Dog nasal tumor

Nasal Tumors in Dogs and Cats

Nasal tumors in pets are relatively uncommon, accounting for only 1% of all cancers in dogs. However, they are the most common tumors found along the respiratory tract, responsible for around 60-80% of reported respiratory tumor cases in dogs and cats. Since nasal tumors have an increased tendency to be malignant, early detection and treatment are vital in preventing serious complications associated with the condition. However, nasal tumors are also arguably one of the most overlooked tumor diagnoses in both dogs and cats because of their vague symptoms. Keep reading to learn more.

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Types of Nasal Tumors in Dogs and Cats

These tumors are considered locally invasive especially in dogs. They’re commonly seen growing on the surface of the nasal passages and can extend into the frontal sinuses and cranial cavity. There have been reported cases of nasal tumors spreading to the lungs and regional lymph nodes, though quite uncommon.

The most common type of nasal tumor seen in dogs is carcinoma. They comprise around 60-78% of all reported nasal tumors in dogs and are categorized into different subtypes based on histological characteristics. The most common subtype of nasal carcinoma reported in dogs is adenocarcinoma, which accounts for 45% of nasal tumor cases. This is followed by squamous cell carcinoma, chondrosarcoma, undifferentiated carcinoma, and unspecified nasal carcinoma.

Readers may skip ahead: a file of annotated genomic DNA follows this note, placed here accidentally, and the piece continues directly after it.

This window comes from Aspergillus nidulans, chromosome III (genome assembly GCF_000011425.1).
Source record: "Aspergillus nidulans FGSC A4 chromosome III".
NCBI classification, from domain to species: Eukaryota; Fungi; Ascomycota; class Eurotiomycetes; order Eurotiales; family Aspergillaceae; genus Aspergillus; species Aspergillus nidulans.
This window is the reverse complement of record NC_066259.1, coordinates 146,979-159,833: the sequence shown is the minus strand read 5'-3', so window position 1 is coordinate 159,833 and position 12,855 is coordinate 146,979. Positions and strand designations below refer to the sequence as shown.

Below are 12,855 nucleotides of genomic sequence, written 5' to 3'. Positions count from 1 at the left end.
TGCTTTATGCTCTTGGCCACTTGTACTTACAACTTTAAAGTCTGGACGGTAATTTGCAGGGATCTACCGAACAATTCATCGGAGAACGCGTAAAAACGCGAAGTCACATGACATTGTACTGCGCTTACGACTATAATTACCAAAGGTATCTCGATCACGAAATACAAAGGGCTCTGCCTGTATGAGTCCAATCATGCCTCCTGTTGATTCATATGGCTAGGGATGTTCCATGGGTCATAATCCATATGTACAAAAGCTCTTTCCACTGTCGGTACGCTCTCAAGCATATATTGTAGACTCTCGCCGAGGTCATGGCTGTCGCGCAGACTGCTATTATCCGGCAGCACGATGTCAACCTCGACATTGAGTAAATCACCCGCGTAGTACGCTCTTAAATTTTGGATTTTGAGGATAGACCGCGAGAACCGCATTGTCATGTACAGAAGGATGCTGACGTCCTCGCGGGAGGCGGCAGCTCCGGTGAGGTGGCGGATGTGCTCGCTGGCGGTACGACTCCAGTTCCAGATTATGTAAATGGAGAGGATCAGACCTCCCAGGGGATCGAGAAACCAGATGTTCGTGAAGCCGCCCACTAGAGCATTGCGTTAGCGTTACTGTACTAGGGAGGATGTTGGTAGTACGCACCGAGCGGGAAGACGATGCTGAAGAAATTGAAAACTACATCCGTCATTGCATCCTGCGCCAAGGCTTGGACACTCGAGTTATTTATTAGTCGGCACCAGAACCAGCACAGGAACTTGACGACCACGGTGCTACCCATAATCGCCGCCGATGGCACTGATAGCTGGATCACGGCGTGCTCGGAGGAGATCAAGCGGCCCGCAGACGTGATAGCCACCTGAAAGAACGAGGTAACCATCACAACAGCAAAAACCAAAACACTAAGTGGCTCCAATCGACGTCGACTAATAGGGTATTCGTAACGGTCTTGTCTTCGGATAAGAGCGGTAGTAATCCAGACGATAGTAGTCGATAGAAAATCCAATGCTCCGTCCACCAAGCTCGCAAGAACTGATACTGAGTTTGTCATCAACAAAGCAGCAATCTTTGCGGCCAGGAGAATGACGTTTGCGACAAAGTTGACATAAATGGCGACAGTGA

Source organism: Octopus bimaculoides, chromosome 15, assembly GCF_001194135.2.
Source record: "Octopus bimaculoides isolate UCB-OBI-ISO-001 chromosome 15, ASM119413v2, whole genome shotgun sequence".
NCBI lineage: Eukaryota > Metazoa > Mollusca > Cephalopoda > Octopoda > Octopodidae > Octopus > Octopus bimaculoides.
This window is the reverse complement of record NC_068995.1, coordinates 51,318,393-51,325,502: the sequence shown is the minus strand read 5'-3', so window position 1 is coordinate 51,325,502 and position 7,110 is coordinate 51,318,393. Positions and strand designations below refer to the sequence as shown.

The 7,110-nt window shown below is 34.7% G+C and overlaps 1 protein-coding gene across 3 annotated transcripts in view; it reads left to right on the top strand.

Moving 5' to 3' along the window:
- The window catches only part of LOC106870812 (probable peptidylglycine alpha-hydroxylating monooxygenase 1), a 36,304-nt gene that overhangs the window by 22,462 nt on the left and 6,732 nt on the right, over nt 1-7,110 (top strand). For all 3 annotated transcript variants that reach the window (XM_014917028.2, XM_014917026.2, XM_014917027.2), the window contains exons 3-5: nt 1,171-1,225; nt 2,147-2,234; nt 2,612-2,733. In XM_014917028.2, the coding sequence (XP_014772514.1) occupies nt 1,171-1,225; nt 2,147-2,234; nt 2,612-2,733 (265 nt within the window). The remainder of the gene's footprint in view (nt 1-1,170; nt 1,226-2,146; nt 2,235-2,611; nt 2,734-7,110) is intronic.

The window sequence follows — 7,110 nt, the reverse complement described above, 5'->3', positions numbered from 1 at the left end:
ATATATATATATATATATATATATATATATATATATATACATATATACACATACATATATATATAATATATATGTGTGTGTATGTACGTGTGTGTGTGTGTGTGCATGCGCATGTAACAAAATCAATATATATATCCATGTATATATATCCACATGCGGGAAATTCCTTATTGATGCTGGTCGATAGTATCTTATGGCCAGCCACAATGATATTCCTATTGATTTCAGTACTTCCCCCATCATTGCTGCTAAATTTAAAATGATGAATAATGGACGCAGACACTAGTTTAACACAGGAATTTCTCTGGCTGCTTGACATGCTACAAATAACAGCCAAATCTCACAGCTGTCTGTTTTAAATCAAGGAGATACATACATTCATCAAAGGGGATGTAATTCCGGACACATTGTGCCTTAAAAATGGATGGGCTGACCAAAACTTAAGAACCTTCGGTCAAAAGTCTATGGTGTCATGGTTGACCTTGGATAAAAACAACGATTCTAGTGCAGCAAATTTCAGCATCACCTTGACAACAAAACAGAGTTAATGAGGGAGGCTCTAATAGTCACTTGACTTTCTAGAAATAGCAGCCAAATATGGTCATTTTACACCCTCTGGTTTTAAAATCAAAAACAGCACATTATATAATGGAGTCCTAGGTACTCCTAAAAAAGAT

In cats, carcinoma (adenocarcinoma and squamous cell carcinoma being the most common) and lymphomas are the most common types of nasal tumors diagnosed. Other less common nasal tumors diagnosed in both dogs and cats include transmissible venereal tumor, fibrosarcoma, mast cell tumor, fibrous histiocytoma, hemangiosarcoma, and melanoma.

Benign tumors like inflammatory polyps and fibromas may also grow along the surface of the nasal passages of dogs and cats. These tumors are not usually invasive, and their growth rarely extends from the point of origin, but they can grow in size significantly to cause serious complications for the animal.

Are certain breeds prone to nasal tumors and cancer?

Nasal tumors are considered diseases of older animals, and similar to most neoplastic diseases, it commonly affects middle-aged to older dogs and cats. Nasal carcinomas are commonly seen in animals around 9 to 10 years of age, while nasal sarcomas tend to develop in younger animals around 7 or 8 years of age.

Breeds that are commonly affected with nasal tumors are those that have elongated nasal passages. One hypothesis is that the risks of nasal tumor development are greater in breeds with a high nasal surface area due to the increased number of epithelial cells. There has been no reported sex predilection in both dogs and cats.

In some studies, animals that are regularly exposed to environmental carcinogens such as tobacco smoke have been shown to have an increased risk of developing nasal tumors as they get older. However, the relationship between exposure to a carcinogen and nasal tumor growth is still debatable due to the very few studies that have been performed.